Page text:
What made the stockmarket crash
I ’ve been trying to find out how bad loans by banks in the US led to a crash in our stock markets, writes Manas Chakravarty.
I ’ve been trying to find out how bad loans by banks in the US led to a crash in our stock markets. Here’s what I’ve gleaned: The first thing to remember is that there are a lot of social workers in the US who are also mortgage salesmen. Naturally when they see a dirt-poor out-of-work financially challenged person who can’t afford a home, their first instinct is to recommend his name for a housing loan. As you know, such loans are safe as houses. The other motivation for these mortgage salesmen is the pat on the back they get from the bankers when they bring in a new client. The bankers, acting on the same philanthropic considerations, immediately sanction the loan and then desperately look for a way to sell it to somebody else. That’s not because they think the loan is dicey but because they want to get the money to make more loans to even more underprivileged persons.
Trouble is, some investors don’t share that social conscience and they’re worried the money will go down the drain. So the bankers had to cut up the loans into slices and package them and get the rating agencies to label some of them AAA, AA, A and so on. Rating agencies have a very rosy view of human nature that makes them feel, deep down, that nobody would be such a cad as to really default on a loan. So they merrily handed out the AAAs and investors lapped them up in the belief that three As are better than one. Banks sold the loans at a profit to investors who in turn sold them to other banks who sold them to other investors and so on, always at a profit. That left bankers who didn’t have loans to sell somewhat peeved, until someone came up with the brilliant idea of selling something that wasn’t really a loan but whose value was based on the loan packages sold by other banks. It was called, not a pseudo-loan, but a credit derivative.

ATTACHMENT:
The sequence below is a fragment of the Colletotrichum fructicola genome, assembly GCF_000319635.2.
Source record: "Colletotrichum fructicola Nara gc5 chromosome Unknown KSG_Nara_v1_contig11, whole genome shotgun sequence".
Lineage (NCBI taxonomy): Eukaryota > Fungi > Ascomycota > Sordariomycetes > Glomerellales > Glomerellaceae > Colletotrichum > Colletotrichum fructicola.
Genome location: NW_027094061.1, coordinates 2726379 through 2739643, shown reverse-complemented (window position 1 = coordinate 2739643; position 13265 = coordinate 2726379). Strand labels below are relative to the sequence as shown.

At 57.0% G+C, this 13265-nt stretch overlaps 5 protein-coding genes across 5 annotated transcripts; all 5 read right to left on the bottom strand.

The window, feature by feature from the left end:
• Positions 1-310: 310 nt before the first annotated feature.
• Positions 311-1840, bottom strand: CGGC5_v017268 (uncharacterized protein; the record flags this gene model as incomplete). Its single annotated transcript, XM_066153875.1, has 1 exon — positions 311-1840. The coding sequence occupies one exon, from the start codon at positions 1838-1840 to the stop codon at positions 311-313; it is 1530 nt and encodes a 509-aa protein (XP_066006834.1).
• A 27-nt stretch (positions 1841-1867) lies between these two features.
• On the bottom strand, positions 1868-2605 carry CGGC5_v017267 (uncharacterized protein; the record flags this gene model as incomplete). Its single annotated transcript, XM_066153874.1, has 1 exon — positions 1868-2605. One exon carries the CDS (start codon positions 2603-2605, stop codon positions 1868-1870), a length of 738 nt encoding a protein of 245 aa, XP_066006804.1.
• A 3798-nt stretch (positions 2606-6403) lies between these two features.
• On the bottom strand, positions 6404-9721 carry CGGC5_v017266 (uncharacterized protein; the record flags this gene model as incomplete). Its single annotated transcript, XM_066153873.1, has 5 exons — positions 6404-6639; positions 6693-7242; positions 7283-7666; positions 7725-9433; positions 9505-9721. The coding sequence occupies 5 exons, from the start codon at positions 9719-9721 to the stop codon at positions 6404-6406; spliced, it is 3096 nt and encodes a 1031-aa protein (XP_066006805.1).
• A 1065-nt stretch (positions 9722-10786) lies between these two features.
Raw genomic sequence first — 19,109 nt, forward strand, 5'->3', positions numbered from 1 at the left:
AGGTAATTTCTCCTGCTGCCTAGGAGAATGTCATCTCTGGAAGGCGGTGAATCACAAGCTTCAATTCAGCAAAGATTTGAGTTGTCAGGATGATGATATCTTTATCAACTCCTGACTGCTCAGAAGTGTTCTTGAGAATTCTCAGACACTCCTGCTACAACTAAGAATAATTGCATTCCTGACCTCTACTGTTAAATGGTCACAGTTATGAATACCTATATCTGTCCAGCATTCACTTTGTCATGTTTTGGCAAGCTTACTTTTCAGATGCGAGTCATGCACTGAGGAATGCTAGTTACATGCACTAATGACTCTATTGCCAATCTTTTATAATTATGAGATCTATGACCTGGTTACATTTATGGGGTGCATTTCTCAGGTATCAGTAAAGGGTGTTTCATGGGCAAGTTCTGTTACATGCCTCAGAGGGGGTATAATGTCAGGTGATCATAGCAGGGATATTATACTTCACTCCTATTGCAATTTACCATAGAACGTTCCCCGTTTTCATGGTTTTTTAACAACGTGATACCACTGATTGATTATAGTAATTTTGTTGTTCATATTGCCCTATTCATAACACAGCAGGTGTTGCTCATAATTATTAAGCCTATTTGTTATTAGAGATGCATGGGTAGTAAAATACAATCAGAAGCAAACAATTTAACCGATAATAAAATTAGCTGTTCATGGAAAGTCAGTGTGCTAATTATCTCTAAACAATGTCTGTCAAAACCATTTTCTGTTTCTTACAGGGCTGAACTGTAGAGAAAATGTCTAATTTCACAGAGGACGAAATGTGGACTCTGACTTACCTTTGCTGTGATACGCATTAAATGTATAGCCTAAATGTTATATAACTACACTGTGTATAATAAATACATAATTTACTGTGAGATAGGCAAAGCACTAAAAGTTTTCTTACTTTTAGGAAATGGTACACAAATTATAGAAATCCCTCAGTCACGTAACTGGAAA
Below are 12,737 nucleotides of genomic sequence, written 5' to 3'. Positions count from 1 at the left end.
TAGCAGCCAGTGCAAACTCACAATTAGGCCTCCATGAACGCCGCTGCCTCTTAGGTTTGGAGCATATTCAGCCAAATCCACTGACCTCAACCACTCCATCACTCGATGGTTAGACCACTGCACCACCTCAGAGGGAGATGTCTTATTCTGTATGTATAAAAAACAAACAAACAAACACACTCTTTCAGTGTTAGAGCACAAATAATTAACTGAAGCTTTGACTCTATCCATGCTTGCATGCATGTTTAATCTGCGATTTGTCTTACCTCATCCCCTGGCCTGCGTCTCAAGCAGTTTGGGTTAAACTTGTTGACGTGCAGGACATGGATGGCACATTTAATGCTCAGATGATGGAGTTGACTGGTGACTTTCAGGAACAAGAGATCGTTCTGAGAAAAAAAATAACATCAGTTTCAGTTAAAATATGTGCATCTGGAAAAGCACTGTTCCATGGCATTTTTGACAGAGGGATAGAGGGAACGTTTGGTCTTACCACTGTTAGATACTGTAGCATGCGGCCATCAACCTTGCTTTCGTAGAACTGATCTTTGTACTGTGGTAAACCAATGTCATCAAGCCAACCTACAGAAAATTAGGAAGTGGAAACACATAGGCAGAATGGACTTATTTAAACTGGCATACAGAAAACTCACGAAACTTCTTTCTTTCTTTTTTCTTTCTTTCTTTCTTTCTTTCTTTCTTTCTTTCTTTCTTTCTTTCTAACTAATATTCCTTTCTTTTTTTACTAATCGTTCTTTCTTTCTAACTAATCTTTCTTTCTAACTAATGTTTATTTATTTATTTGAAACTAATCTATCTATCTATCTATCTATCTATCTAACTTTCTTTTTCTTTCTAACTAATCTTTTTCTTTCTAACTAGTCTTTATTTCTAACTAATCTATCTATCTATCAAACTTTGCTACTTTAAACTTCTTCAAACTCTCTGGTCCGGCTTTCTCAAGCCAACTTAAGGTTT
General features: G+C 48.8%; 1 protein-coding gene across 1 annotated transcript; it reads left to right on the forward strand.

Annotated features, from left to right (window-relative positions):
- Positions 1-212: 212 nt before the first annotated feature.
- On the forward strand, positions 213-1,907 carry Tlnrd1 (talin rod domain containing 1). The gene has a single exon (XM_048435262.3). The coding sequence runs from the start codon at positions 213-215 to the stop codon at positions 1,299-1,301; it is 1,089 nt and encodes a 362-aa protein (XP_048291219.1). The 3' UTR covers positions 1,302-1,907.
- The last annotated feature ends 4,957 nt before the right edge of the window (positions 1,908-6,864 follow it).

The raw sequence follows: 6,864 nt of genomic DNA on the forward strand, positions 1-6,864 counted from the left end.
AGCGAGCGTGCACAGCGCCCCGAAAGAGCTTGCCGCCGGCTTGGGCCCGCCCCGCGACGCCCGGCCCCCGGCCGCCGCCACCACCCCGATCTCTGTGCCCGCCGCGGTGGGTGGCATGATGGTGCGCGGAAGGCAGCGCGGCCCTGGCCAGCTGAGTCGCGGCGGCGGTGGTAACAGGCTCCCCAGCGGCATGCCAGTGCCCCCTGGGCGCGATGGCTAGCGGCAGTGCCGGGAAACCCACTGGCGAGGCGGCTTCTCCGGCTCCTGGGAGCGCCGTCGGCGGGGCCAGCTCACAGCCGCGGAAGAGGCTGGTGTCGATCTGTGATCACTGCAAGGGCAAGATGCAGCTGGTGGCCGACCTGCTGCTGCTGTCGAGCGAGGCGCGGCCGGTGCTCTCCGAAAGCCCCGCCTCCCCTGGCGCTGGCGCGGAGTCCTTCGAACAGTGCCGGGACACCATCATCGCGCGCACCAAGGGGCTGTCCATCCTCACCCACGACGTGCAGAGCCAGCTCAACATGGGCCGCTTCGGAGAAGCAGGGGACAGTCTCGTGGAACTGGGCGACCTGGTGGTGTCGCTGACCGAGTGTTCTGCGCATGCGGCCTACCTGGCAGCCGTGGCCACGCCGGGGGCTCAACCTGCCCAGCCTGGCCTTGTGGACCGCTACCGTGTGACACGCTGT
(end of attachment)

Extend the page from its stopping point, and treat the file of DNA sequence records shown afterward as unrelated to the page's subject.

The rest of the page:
Where did all these investors get the money to buy these loans? They borrowed it from the banks, of course. Policy makers felt it their duty to spread the prosperity, so they kept interest rates low so that people could borrow more and more. And people made such a lot of money that they invested in stocks and real estate and the wave of money spilled over into countries like ours and made our stocks go up. First, the stocks of companies that made profits went up, then people started bidding up the stocks of companies that would earn profits in the future and then people who called themselves investors ran after stocks of companies whose promoters promised they would soon be setting up very profitable businesses. Indian investors are a patriotic lot and they seized upon this opportunity of doing their bit to expand the economy.
For some unaccountable reason, however, those poor out-of-work people who had been given loans started to default, the loan packages and fancy derivatives suddenly became worthless and investors who had borrowed to invest in them had no option but to sell stocks all over the world to raise money. It’s just one of those unfortunate events that nobody could have foreseen.
But don’t worry — help is at hand. It would be terrible if these bankers and market operators and investors have to face the consequences of their actions —after all, none of them acted out of greed. That is why the US central bank, under the able leadership of Ben Bernanke, has lost no time in preparing plans to bail out the banks and insurance companies and has slashed interest rates. So people can borrow more to buy stocks and other assets, which will increase in price and can then be pledged as collateral to borrow even more and the money used to buy more stocks, which could lead to more borrowing and so on till everybody becomes immensely rich and lives happily ever after.
Manas Chakravarty is Consulting Editor, Mint